The Hill reports: “Sens. Charles Schumer (D-N.Y.) and Orrin Hatch (R-Utah) struck a deal Tuesday on visas for high-skilled workers, a major breakthrough for the Senate immigration reform bill.” The importance of the deal can’t be overestimated: “Now Democrats have a strong chance of reporting it out of committee with a vote of 13 to 5, with three Republican yes votes.” Those three GOP votes are expected to be Sens. Lindsey Graham (S.C.), Orinn Hatch (Utah) and Jeff Flake (Ariz.).

Sen. Marco Rubio (R-Fla.) (Alex Wong/Getty Images) Sen. Marco Rubio (R-Fla.) (Alex Wong/Getty Images)

Josh Culling, a spokesman for the pro-immigration reform Americans for Tax Reform, told me, “This is more evidence that the bill’s proponents are open to improvements. In this case, Sen. Hatch recognized that the high-skilled component could be improved to make American companies even more competitive globally.” He added, “It’s also worth noting that the key opponent of this is the same old foil — the AFL-CIO — which has never wanted more legal immigration. Sen. Hatch went toe-to-toe with the unions and won, and we have a better bill because of it.”

Many immigration reformers are puzzled by Sen. John Cornyn (R-Tex.), who was once one of the Republicans most supportive of immigration reform. In interviews with me, most recently just after the 2012 election, Cornyn consistently sounded concerned about the GOP’s position on immigration and took great exception to Mitt Romney’s “self-deportation.” Last November this was how he sounded:

Cornyn says, “I come from the perspective of my state. We’re a third Hispanic.” He calls it a “demographic necessity” for Republicans to expand their appeal with Hispanics. (In a specific criticism of Romney, he notes, “He got pushed to the right on immigration in the primary and never made it back.”) He says immigration reform is not a cure-all for Republicans. He cautions that in courting Hispanics, “The first thing you have to do is show up. You have to demonstrate respect.” And he points to education, social issues and pro-business policies as other issues that Republicans should be using to expand their appeal.


But he comes back to the tone and the substance of immigration policy. He visibly recoils when he repeats some of the catch-phrases that turn off Hispanics — “self-deportation” or “attrition.” He is optimistic that with border security and work-site enforcement there should be a “straightforward solution” to dealing with the 12 million undocumented immigrants already in the country. He recalls that in 2005 he and Sen. Jon Kyl (R-Ariz.) introduced an immigration bill that “still looks pretty good.” He says matter of factly of the prospects for immigration reform, “A lot of work has been done on this. We know what the range of choices are we need to find a way to advance it.”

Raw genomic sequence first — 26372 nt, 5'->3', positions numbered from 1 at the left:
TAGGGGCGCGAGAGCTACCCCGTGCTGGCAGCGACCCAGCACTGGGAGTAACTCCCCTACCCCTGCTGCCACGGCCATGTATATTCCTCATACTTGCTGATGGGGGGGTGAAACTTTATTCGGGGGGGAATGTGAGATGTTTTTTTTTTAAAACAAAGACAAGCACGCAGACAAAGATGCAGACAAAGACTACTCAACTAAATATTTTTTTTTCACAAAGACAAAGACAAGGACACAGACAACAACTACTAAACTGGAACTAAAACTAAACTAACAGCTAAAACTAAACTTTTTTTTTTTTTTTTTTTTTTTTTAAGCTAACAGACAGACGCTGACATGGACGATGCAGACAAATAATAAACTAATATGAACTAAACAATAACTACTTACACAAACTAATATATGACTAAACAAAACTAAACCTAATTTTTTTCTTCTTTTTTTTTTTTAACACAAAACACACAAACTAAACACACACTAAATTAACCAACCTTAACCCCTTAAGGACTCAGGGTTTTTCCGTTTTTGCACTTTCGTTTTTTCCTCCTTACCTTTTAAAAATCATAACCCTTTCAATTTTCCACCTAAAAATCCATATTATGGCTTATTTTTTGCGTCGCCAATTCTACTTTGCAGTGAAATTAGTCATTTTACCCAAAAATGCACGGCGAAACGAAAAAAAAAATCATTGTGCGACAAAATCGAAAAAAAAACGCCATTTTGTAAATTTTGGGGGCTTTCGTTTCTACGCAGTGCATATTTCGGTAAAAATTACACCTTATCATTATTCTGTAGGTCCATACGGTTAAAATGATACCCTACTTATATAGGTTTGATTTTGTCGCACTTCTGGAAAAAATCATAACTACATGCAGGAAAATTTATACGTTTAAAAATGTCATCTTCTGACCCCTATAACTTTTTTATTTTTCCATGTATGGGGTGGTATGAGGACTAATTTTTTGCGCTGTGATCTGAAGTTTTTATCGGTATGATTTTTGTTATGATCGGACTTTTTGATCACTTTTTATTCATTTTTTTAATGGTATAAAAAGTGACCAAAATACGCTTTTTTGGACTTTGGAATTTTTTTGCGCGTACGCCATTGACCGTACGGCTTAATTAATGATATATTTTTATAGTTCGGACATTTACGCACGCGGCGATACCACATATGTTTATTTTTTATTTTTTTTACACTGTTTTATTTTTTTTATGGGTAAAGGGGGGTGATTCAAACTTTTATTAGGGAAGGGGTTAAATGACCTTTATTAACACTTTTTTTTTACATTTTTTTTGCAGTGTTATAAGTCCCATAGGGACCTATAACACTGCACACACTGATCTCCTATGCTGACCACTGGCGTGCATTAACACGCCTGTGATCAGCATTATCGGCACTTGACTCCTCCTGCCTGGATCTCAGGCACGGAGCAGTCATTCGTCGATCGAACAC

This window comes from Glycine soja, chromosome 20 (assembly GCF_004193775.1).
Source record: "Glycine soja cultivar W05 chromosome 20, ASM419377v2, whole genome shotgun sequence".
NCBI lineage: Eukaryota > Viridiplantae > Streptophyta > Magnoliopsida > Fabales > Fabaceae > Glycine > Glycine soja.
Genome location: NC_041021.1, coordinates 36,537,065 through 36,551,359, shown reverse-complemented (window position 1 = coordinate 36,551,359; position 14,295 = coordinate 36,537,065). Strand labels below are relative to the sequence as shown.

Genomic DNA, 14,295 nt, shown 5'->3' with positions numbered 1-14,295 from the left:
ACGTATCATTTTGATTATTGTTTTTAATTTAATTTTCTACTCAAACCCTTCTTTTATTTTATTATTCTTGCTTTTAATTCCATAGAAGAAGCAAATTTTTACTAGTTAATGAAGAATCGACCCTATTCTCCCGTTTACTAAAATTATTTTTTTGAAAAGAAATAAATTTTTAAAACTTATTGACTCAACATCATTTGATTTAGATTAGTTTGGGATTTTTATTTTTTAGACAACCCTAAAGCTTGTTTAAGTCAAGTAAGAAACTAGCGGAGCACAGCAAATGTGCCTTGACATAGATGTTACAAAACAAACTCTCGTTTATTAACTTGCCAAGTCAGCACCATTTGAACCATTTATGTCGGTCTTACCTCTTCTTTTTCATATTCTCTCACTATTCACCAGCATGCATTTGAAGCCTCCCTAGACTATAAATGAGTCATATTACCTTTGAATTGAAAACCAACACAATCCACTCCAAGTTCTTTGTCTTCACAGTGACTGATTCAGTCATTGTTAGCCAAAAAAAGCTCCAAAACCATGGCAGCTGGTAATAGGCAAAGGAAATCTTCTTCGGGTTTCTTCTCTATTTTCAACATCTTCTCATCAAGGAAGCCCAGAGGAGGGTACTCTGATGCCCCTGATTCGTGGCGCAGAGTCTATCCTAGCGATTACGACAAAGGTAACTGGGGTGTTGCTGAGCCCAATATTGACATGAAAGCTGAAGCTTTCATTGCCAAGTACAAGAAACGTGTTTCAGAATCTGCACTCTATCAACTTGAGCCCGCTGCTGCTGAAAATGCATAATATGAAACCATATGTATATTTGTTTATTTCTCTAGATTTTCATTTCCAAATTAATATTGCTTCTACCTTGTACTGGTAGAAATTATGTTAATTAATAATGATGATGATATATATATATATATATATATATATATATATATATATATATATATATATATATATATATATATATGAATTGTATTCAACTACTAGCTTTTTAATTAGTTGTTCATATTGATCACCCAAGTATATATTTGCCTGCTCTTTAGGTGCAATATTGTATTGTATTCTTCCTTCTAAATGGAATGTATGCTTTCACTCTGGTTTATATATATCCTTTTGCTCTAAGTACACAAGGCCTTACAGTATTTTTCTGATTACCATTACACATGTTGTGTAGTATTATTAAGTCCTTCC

A “no” vote now would likely be seen by Hispanics in his state and pro-immigration reformers as a flip-flop designed to avoid a primary. His office declined comment. Those familiar with his thinking insist he believes the triggers are insufficient. It remains to be seen whether amendments on the floor can alleviate his concerns.

Some other Republicans are holding back. A spokesman for Sen. Deb Fischer (R-Neb.) says she’s undecided at this point. Ohio Sen. Rob Portman’s communications director Jeff Sadosky says his boss will “continue to monitor [the amendment process], and will continue to focus in on the internal enforcement measures in the legislation, because without strong job-site enforcement and the tools necessary to prevent identification card fraud, no reform will be a long-term solution.”

Failure to get Hatch on board would have spelled trouble for the bill. But with his support, middle-of-the-road conservatives and moderate Republicans could well become yes votes. The margin for the pro-Gang of Eight side is important, both to escape the threat of a filibuster and to make an impressive showing that would encourage House action.

Democrats are trying to keep their base from overreaching and thereby killing the deal. Huffington Post reports: “Two people familiar with the Senate immigration deliberations say the White House has suggested to Vermont Sen. Patrick Leahy that it would be best to put off a controversy over gay marriage until a bill goes before the full Senate.”

With Hatch on board the chances of a solid victory increase, but they are by no means certain.